America only one step away from recession
“We are one shock away from a full-blown crisis”, said Robert Zoellick, World Bank president.
Critics say that by establishing the International Monetary Fund and World Bank, America has positioned itself as an economic doctor to the world using the institutions to retain global domination and fulfill the business interest of large corporations craving resources belonging to cash-strapped countries.
“What they do is they very often pressure government to adopt what we call pro-cyclical policies. The economy’s weak and in recession, they want them to cut spending or raise taxes. And that can be very dangerous, I mean you can slip back into recession, you can make a recession worse,” Mark Weisbrot from the Center for Economic and Policy Research told RT.
A tale that seems to be just too familiar to Latin America, the Middle East and most recently Greece, where tens of thousands storm the streets protesting against austerity measures, public spending cuts and tax hikes.
As the largest financial contributor, Washington also wields the largest voting power at the IMF.
“To be fair to the IMF, it is run primarily by the US treasury department and with some input from the European countries, and that tells you most of the problem. There are supposedly more than 180 countries which are run by just a handful,” said Weisbrot.
But sometimes it seems just one country is in charge. An American has always served as president of the World Bank since its creation in 1944. But today, with its own backyard in disarray, the US is hardly in a position to hand out financial advice to others.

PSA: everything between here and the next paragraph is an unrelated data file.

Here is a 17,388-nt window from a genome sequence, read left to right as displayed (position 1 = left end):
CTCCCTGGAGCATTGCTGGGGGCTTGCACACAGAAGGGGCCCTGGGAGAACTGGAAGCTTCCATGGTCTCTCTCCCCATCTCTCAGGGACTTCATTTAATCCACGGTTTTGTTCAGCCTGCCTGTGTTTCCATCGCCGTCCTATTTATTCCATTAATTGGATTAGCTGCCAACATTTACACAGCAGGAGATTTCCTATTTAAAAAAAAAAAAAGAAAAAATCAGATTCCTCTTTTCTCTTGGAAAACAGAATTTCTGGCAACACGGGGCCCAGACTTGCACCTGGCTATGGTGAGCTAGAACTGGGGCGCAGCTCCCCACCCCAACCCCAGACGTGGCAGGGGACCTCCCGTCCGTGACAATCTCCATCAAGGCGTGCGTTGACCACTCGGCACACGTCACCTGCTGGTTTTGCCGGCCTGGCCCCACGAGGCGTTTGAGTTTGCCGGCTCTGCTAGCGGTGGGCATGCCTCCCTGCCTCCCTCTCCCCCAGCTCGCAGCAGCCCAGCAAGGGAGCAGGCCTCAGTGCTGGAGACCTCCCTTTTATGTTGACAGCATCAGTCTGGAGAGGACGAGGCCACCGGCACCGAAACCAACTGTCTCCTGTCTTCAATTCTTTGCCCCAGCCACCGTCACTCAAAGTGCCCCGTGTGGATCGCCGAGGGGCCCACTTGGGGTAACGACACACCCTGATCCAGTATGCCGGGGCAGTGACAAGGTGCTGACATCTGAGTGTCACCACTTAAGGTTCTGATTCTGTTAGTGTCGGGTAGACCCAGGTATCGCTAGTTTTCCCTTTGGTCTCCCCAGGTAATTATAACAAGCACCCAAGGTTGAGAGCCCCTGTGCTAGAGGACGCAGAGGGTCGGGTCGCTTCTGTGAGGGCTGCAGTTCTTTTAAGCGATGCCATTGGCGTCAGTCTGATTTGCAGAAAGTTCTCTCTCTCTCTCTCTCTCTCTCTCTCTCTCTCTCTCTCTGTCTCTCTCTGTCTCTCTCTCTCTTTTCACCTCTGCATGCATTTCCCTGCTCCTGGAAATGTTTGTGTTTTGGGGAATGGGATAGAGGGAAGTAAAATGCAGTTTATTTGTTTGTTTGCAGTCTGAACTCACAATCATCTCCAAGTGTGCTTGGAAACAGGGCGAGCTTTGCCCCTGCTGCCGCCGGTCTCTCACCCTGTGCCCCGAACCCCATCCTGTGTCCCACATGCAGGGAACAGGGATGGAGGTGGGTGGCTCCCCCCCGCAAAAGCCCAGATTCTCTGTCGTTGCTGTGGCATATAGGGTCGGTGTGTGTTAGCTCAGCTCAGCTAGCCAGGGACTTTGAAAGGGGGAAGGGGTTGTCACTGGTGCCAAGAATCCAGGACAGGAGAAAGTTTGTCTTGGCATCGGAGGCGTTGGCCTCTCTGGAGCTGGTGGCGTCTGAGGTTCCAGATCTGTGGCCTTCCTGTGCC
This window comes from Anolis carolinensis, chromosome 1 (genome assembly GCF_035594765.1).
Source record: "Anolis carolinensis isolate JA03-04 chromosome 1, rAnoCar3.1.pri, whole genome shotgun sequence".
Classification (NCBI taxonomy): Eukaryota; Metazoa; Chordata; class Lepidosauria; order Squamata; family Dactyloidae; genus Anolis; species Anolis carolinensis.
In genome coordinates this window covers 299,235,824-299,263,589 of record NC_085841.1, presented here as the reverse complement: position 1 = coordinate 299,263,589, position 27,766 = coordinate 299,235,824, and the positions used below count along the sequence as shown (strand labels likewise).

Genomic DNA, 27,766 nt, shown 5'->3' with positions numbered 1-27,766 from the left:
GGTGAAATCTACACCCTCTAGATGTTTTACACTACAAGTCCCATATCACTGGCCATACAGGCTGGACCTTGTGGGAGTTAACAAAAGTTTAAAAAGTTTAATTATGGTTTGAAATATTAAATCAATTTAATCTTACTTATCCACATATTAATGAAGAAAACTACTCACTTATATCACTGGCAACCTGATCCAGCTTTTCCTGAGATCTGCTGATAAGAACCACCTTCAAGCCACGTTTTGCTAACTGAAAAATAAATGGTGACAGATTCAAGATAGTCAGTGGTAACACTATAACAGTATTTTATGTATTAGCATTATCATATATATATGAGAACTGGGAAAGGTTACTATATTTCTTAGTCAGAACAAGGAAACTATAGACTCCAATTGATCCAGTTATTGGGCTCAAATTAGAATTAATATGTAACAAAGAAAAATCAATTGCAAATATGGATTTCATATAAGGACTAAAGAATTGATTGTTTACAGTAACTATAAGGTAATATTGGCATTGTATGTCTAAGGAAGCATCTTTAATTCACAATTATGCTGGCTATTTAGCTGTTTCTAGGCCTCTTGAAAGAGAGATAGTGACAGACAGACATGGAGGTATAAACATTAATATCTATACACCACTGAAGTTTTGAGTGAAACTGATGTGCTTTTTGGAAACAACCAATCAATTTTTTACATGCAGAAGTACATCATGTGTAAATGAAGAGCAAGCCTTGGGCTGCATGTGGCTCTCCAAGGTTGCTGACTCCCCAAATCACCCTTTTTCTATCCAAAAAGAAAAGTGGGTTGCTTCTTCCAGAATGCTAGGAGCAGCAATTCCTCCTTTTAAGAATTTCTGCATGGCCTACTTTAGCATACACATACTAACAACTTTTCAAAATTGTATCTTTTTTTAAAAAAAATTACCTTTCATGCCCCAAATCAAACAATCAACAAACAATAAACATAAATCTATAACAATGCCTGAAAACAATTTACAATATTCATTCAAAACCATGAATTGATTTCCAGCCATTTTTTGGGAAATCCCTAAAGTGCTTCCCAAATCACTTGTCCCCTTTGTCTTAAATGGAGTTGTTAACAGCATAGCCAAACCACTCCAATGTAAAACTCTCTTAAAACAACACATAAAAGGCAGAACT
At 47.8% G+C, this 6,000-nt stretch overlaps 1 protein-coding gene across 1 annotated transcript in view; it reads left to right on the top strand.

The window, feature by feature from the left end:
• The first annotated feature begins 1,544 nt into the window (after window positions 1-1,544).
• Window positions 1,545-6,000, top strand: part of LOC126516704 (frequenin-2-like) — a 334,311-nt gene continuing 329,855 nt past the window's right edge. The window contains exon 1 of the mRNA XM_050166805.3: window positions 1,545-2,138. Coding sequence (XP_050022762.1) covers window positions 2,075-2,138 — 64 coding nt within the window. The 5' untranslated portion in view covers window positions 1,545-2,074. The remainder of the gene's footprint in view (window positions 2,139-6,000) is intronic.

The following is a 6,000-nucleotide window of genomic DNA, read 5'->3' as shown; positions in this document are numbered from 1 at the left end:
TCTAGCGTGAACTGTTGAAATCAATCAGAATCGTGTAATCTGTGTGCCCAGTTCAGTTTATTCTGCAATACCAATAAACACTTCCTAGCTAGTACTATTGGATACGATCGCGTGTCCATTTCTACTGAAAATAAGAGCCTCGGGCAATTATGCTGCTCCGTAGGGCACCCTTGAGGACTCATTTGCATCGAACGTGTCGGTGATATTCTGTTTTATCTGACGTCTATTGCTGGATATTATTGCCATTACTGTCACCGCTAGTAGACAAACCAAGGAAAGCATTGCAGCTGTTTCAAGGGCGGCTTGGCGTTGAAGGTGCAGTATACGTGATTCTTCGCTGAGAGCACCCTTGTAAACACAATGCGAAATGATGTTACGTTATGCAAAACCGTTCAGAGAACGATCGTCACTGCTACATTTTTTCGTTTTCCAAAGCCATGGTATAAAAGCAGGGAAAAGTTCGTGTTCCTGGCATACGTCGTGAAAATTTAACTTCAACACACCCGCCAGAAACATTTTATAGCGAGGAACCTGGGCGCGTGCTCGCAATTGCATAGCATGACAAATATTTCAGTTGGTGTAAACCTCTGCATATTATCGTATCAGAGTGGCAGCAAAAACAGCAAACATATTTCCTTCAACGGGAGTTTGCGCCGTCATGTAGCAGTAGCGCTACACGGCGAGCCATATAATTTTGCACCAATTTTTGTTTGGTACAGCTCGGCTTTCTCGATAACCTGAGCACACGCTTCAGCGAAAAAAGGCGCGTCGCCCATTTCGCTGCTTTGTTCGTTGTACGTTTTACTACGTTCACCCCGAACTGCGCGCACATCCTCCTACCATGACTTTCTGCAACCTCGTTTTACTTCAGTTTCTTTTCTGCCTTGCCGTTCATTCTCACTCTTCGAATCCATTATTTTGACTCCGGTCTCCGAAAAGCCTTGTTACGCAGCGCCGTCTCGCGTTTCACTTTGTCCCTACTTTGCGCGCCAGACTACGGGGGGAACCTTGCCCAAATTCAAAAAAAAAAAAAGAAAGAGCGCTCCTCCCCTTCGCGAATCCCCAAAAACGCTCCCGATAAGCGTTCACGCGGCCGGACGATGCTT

In 2011, America’s financial management can be best defined by a non-stop borrowing binge. The clock with a running ticker of US debt has already surpassed a ceiling of $14.3 trillion. Now the US may want to consider investing in a bigger clock with a few more digits on the display.
The problem is so bad the US president cannot ignore it, and the government seems not to know how to solve it. Republicans have refused to support measures such as raise taxes on the rich or cutting defense spending.
“We are approaching national debt on par with the total GDP of the country. This is very serious because most economic research suggests that countries tend to decelerate in their growth and have more and more severe economic problems, once their debt-to-GDP ratio gets above about 90 per cent. And we’re about to go through that level,” said Max Fraad Wolff, a financial analyst.
All eyes are now on the nation that sets the bar for others to see if it can clean up its bad debts at home.
Some believe the IMF and the World Bank might not be the solution countries need when the cash runs dry. Andrew Garvin Marshall says these institutions are actually to blame for many problems in developing states.
“The International Monetary Fund and the World Bank say that they are interested in reducing poverty. All their actions however said otherwise. Their actions have instead raised the poverty level and created under-development”, said Marshall.
The Western banking corporations do their best to make developing countries dependant, believes Marshall. “They make developing countries produce certain crops for export to the European missions and thus making the countries dependent on European missions for food and other services. And not only are they interested in continuing to manage the so-called developing world, but they are also trying to integrate and advance the process of global governance by bringing in emerging agents such as China and India and other nations”.